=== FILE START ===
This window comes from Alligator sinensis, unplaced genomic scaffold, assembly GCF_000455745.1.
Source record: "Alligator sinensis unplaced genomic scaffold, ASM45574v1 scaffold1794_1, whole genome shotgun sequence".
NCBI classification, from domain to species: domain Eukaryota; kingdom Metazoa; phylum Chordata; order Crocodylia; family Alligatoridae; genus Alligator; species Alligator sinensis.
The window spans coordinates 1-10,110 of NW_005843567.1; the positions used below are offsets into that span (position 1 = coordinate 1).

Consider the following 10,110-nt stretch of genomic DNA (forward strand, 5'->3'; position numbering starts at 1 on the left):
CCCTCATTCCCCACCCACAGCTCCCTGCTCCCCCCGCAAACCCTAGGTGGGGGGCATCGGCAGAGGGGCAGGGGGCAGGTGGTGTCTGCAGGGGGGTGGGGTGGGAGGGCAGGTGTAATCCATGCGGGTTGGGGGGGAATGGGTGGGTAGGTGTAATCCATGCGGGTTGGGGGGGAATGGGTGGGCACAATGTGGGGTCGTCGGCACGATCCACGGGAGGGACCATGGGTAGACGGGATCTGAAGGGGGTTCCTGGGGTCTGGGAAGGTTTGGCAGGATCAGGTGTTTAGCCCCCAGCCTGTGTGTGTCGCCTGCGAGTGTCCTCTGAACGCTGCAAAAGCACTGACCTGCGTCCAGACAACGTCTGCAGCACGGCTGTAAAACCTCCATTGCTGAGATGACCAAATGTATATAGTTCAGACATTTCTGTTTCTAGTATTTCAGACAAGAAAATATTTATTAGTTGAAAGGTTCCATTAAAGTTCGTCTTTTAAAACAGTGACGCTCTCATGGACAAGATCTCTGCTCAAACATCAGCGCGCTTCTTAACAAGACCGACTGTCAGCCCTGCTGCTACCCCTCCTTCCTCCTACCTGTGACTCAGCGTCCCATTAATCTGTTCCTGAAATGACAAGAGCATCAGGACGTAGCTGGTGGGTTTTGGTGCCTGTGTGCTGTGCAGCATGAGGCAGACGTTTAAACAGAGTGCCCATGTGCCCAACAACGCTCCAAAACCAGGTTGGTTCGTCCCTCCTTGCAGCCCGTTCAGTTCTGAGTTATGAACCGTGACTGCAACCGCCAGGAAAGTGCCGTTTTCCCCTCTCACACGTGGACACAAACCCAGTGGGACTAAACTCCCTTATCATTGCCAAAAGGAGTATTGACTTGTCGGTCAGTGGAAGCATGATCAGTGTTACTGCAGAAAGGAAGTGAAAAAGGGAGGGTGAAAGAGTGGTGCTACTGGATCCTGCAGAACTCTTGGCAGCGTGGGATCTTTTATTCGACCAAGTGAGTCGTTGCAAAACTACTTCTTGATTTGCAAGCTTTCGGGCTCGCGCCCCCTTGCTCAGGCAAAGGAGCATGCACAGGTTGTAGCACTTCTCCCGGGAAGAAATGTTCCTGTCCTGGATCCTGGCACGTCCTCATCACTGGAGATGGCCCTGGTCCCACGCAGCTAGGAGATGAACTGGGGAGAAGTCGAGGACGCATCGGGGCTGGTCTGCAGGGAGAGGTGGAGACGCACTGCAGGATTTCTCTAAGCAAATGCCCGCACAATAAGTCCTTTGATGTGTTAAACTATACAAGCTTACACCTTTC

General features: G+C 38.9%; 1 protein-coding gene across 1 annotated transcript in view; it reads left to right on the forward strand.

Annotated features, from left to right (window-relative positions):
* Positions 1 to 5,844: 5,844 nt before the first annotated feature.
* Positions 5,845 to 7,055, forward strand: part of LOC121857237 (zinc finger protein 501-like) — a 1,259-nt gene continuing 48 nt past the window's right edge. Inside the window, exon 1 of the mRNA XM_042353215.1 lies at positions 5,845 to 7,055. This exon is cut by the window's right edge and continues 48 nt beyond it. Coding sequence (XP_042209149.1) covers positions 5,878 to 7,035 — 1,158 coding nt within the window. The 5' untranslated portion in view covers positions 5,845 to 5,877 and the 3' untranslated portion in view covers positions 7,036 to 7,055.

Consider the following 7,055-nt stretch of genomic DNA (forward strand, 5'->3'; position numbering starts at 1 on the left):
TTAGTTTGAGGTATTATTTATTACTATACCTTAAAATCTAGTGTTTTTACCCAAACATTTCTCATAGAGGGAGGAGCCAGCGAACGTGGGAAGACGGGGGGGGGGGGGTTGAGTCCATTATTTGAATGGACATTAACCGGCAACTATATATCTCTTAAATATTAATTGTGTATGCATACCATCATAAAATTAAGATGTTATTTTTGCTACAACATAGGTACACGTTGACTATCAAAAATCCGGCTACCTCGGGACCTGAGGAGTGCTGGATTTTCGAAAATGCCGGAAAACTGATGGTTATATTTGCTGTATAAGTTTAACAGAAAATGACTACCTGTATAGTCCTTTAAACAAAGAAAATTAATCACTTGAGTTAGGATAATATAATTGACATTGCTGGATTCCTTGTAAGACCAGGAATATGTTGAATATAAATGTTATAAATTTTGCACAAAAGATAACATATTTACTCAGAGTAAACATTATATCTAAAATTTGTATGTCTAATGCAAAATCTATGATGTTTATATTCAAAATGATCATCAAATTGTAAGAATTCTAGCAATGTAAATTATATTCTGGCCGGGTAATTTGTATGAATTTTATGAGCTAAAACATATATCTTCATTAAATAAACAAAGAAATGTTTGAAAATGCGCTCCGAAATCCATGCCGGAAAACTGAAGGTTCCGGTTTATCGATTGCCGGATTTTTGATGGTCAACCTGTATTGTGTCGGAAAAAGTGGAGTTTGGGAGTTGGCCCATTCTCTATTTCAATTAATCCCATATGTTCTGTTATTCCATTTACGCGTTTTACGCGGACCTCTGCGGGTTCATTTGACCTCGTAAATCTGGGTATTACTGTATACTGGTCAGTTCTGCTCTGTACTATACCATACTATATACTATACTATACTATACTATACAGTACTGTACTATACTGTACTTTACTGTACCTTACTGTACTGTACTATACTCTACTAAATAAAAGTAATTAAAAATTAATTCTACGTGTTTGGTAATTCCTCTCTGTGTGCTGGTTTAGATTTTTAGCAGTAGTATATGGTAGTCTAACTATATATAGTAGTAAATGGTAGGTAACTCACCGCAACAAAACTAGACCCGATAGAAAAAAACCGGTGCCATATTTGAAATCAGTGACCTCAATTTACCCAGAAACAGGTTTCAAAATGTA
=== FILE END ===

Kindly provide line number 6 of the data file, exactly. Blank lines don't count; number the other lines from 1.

CCCTCATTCCCCACCCACAGCTCCCTGCTCCCCCCGCAAACCCTAGGTGGGGGGCATCGGCAGAGGGGCAGGGGGCAGGTGGTGTCTGCAGGGGGGTGGGGTGGGAGGGCAGGTGTAATCCATGCGGGTTGGGGGGGAATGGGTGGGTAGGTGTAATCCATGCGGGTTGGGGGGGAATGGGTGGGCACAATGTGGGGTCGTCGGCACGATCCACGGGAGGGACCATGGGTAGACGGGATCTGAAGGGGGTTCCTGGGGTCTGGGAAGGTTTGGCAGGATCAGGTGTTTAGCCCCCAGCCTGTGTGTGTCGCCTGCGAGTGTCCTCTGAACGCTGCAAAAGCACTGACCTGCGTCCAGACAACGTCTGCAGCACGGCTGTAAAACCTCCATTGCTGAGATGACCAAATGTATATAGTTCAGACATTTCTGTTTCTAGTATTTCAGACAAGAAAATATTTATTAGTTGAAAGGTTCCATTAAAGTTCGTCTTTTAAAACAGTGACGCTCTCATGGACAAGATCTCTGCTCAAACATCAGCGCGCTTCTTAACAAGACCGACTGTCAGCCCTGCTGCTACCCCTCCTTCCTCCTACCTGTGACTCAGCGTCCCATTAATCTGTTCCTGAAATGACAAGAGCATCAGGACGTAGCTGGTGGGTTTTGGTGCCTGTGTGCTGTGCAGCATGAGGCAGACGTTTAAACAGAGTGCCCATGTGCCCAACAACGCTCCAAAACCAGGTTGGTTCGTCCCTCCTTGCAGCCCGTTCAGTTCTGAGTTATGAACCGTGACTGCAACCGCCAGGAAAGTGCCGTTTTCCCCTCTCACACGTGGACACAAACCCAGTGGGACTAAACTCCCTTATCATTGCCAAAAGGAGTATTGACTTGTCGGTCAGTGGAAGCATGATCAGTGTTACTGCAGAAAGGAAGTGAAAAAGGGAGGGTGAAAGAGTGGTGCTACTGGATCCTGCAGAACTCTTGGCAGCGTGGGATCTTTTATTCGACCAAGTGAGTCGTTGCAAAACTACTTCTTGATTTGCAAGCTTTCGGGCTCGCGCCCCCTTGCTCAGGCAAAGGAGCATGCACAGGTTGTAGCACTTCTCCCGGGAAGAAATGTTCCTGTCCTGGATCCTGGCACGTCCTCATCACTGGAGATGGCCCTGGTCCCACGCAGCTAGGAGATGAACTGGGGAGAAGTCGAGGACGCATCGGGGCTGGTCTGCAGGGAGAGGTGGAGACGCACTGCAGGATTTCTCTAAGCAAATGCCCGCACAATAAGTCCTTTGATGTGTTAAACTATACAAGCTTACACCTTTC